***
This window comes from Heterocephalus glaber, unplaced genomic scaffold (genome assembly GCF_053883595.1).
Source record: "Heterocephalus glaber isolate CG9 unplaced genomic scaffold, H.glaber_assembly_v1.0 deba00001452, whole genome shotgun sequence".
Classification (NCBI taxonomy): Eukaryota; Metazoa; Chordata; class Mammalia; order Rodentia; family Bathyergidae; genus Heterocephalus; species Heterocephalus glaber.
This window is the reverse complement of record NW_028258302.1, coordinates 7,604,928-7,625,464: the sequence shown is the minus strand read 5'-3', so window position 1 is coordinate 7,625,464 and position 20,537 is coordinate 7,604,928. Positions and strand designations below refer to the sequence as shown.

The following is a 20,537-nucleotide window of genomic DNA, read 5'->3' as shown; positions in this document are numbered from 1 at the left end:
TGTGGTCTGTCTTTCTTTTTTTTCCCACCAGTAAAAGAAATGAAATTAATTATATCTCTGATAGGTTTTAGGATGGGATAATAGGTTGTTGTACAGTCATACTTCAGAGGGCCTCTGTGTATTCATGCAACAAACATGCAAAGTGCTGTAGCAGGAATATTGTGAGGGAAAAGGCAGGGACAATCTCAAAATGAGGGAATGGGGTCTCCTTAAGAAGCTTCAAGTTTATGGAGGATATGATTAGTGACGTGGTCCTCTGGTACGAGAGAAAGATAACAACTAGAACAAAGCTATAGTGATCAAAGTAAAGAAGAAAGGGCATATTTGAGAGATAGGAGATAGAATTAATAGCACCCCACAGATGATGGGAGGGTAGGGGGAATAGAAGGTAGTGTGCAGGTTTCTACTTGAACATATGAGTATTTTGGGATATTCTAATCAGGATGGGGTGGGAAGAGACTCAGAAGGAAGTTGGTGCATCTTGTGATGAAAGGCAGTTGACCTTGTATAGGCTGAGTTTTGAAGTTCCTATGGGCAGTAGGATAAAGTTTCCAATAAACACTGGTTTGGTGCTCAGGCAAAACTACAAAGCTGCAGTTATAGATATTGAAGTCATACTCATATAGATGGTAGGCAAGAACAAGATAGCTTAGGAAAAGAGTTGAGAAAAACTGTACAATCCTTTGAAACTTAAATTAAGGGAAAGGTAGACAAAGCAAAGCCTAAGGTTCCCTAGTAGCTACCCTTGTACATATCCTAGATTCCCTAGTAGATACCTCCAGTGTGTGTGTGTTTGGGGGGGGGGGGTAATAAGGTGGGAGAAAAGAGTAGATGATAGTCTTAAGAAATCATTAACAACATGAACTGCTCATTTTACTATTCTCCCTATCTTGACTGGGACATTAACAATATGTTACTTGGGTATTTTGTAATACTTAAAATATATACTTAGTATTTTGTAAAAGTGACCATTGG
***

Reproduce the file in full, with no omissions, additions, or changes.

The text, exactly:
This window comes from Heterocephalus glaber, unplaced genomic scaffold (genome assembly GCF_053883595.1).
Source record: "Heterocephalus glaber isolate CG9 unplaced genomic scaffold, H.glaber_assembly_v1.0 deba00001452, whole genome shotgun sequence".
Classification (NCBI taxonomy): Eukaryota; Metazoa; Chordata; class Mammalia; order Rodentia; family Bathyergidae; genus Heterocephalus; species Heterocephalus glaber.
This window is the reverse complement of record NW_028258302.1, coordinates 7,604,928-7,625,464: the sequence shown is the minus strand read 5'-3', so window position 1 is coordinate 7,625,464 and position 20,537 is coordinate 7,604,928. Positions and strand designations below refer to the sequence as shown.

The following is a 20,537-nucleotide window of genomic DNA, read 5'->3' as shown; positions in this document are numbered from 1 at the left end:
TGTGGTCTGTCTTTCTTTTTTTTCCCACCAGTAAAAGAAATGAAATTAATTATATCTCTGATAGGTTTTAGGATGGGATAATAGGTTGTTGTACAGTCATACTTCAGAGGGCCTCTGTGTATTCATGCAACAAACATGCAAAGTGCTGTAGCAGGAATATTGTGAGGGAAAAGGCAGGGACAATCTCAAAATGAGGGAATGGGGTCTCCTTAAGAAGCTTCAAGTTTATGGAGGATATGATTAGTGACGTGGTCCTCTGGTACGAGAGAAAGATAACAACTAGAACAAAGCTATAGTGATCAAAGTAAAGAAGAAAGGGCATATTTGAGAGATAGGAGATAGAATTAATAGCACCCCACAGATGATGGGAGGGTAGGGGGAATAGAAGGTAGTGTGCAGGTTTCTACTTGAACATATGAGTATTTTGGGATATTCTAATCAGGATGGGGTGGGAAGAGACTCAGAAGGAAGTTGGTGCATCTTGTGATGAAAGGCAGTTGACCTTGTATAGGCTGAGTTTTGAAGTTCCTATGGGCAGTAGGATAAAGTTTCCAATAAACACTGGTTTGGTGCTCAGGCAAAACTACAAAGCTGCAGTTATAGATATTGAAGTCATACTCATATAGATGGTAGGCAAGAACAAGATAGCTTAGGAAAAGAGTTGAGAAAAACTGTACAATCCTTTGAAACTTAAATTAAGGGAAAGGTAGACAAAGCAAAGCCTAAGGTTCCCTAGTAGCTACCCTTGTACATATCCTAGATTCCCTAGTAGATACCTCCAGTGTGTGTGTGTTTGGGGGGGGGGGGTAATAAGGTGGGAGAAAAGAGTAGATGATAGTCTTAAGAAATCATTAACAACATGAACTGCTCATTTTACTATTCTCCCTATCTTGACTGGGACATTAACAATATGTTACTTGGGTATTTTGTAATACTTAAAATATATACTTAGTATTTTGTAAAAGTGACCATTGG